- Moving can be destabilizing regardless of whether it’s under good or bad circumstances
- Preparing is half the battle when it comes to moving, according to experts
Of all the types of upheaval you’re likely to experience in your life, moving is one of the more universal.
Whether it’s heading off to university, moving close to family after a long time away, moving as far away from your relatives as humanly possible, or somewhere in-between, that shift requires preparation and recovery. And as rent and housing prices have skyrocketed in the past year, many Americans have been forced to make stressful transitional decisions.
Mental health professionals agree that, regardless of whether a move can be characterized as a good thing or a bad thing, there are strategies to make the change easier on your brain
Preparation Starts in Advance
Dr. Danielle Roeske, PsyD, is no stranger to the art and science of moving. The VP of residential services at Newport Healthcare recently moved from Connecticut to Pennsylvania and says that one of the keys to a mentally healthy move is doing some work to process the change before it’s even started.
Amy Deacon, RSW, MSW
Any major change is going to require a major adjustment. It’s a transition and we have to remember that, as human beings, most of us are not wired to enjoy change.
“It’s almost like in motivational therapy, we think about the stages of change. Well, I think we go through that with relocation, right? We start to wonder what it would be like to live somewhere else, and what types of environments we’d like to live in, and maybe we start perusing things online…I think all of this is a really important part of the psychic preparation process, to consider a major shift in our life and start to wonder about what something different might look and feel like.”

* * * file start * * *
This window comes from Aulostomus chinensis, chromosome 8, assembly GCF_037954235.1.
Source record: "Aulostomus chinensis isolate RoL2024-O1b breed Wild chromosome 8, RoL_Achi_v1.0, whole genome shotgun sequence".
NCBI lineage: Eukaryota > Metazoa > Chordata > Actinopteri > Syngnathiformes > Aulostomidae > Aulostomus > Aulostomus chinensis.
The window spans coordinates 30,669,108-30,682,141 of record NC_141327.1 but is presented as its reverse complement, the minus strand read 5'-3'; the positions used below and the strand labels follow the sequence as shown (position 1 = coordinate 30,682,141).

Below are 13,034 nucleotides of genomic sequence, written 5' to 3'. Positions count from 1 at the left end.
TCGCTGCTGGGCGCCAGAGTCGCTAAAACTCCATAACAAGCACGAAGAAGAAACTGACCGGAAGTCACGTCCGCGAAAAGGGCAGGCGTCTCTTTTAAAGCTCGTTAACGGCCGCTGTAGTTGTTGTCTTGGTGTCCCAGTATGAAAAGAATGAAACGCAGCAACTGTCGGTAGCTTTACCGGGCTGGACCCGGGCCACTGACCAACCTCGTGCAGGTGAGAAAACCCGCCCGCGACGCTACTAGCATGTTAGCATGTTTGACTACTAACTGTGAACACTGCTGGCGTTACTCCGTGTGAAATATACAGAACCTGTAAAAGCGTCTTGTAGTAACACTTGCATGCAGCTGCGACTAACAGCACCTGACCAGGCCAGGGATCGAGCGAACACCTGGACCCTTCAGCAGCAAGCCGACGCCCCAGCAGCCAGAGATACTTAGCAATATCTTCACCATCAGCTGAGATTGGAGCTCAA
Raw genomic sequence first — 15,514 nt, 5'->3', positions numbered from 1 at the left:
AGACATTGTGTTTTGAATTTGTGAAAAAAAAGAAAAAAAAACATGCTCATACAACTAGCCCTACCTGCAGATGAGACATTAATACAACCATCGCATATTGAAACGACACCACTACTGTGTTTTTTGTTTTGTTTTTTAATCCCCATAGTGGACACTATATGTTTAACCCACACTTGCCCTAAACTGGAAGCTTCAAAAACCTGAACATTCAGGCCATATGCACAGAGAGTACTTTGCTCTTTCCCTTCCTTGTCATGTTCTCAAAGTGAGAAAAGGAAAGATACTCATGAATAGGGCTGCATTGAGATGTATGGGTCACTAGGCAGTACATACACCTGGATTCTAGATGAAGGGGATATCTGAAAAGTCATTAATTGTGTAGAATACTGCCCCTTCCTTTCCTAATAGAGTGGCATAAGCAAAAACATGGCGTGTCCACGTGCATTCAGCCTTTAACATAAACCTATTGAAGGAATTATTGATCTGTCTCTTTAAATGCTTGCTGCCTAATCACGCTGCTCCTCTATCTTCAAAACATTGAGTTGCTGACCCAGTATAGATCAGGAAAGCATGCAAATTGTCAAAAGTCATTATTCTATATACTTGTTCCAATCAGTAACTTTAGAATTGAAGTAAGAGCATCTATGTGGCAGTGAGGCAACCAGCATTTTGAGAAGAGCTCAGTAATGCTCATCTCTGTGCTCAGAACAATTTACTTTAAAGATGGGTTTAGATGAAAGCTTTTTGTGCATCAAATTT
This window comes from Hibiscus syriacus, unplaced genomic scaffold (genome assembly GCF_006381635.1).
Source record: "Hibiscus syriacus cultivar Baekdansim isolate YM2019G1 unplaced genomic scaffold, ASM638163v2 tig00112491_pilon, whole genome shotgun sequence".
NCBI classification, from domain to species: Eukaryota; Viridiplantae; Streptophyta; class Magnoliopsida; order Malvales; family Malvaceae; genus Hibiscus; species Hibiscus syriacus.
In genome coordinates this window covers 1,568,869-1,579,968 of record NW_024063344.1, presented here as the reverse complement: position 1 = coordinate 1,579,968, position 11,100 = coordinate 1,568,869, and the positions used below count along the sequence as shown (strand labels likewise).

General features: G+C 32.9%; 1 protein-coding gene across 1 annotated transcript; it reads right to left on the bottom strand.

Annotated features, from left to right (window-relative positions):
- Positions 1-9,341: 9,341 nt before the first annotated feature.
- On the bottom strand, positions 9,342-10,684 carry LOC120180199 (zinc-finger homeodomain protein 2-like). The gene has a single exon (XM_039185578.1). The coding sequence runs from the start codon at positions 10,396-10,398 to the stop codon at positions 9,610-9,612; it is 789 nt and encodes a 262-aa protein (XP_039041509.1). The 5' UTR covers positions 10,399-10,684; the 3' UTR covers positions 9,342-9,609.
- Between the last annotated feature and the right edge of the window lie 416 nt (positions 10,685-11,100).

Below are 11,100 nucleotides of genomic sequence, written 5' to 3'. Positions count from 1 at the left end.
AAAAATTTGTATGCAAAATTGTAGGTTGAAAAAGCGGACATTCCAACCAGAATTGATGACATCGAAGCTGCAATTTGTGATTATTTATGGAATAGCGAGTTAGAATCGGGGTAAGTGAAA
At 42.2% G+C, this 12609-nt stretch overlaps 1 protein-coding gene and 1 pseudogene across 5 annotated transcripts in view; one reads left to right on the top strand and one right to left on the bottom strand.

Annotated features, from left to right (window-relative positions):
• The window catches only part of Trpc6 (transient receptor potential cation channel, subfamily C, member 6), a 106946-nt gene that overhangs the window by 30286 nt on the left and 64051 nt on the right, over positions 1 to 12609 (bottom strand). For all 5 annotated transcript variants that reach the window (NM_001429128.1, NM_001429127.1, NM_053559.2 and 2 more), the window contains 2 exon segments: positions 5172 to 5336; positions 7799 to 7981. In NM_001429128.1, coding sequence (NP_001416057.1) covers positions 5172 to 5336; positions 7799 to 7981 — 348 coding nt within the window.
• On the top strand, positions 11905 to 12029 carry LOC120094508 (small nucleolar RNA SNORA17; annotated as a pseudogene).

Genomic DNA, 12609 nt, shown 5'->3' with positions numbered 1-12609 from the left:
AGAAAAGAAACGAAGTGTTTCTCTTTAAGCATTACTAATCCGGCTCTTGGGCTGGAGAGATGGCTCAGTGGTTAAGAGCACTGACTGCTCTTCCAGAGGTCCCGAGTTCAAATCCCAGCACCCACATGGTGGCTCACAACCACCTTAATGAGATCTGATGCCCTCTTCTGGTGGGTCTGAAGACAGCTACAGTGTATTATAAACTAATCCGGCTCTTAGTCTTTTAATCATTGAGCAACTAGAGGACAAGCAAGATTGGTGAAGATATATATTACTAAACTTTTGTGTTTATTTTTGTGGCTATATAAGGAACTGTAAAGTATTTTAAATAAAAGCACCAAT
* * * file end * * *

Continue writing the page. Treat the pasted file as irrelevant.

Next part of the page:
Amy Deacon, RSW, MSW, and founder of Toronto Wellness Counselling, says it’s also important to remember that big life changes like a move aren’t something our bodies or minds naturally find fun.
“Any major change is going to require a major adjustment. It’s a transition and we have to remember that, as human beings, most of us are not wired to enjoy change. Often we interpret it as a threat and so even if it’s something that we’re really looking forward to, having mixed feelings, mixed emotions, is completely normal.”
Leaving and Arriving
So, you’ve said goodbye to your support systems, you’ve imagined your new life in a new space, you’ve hopped on a plane, in a car, or on a train. What now? Deacon says that finding practices that can “tether” you during the transition is key both before you leave and after you arrive.
“Journaling, [contemplating] gratitude, getting support from people that we’re already established with, the exercise, making sure that we’re sleeping well, really priming our bodies and our brains to have the best chance to adjust and to transition with as much grace as possible.”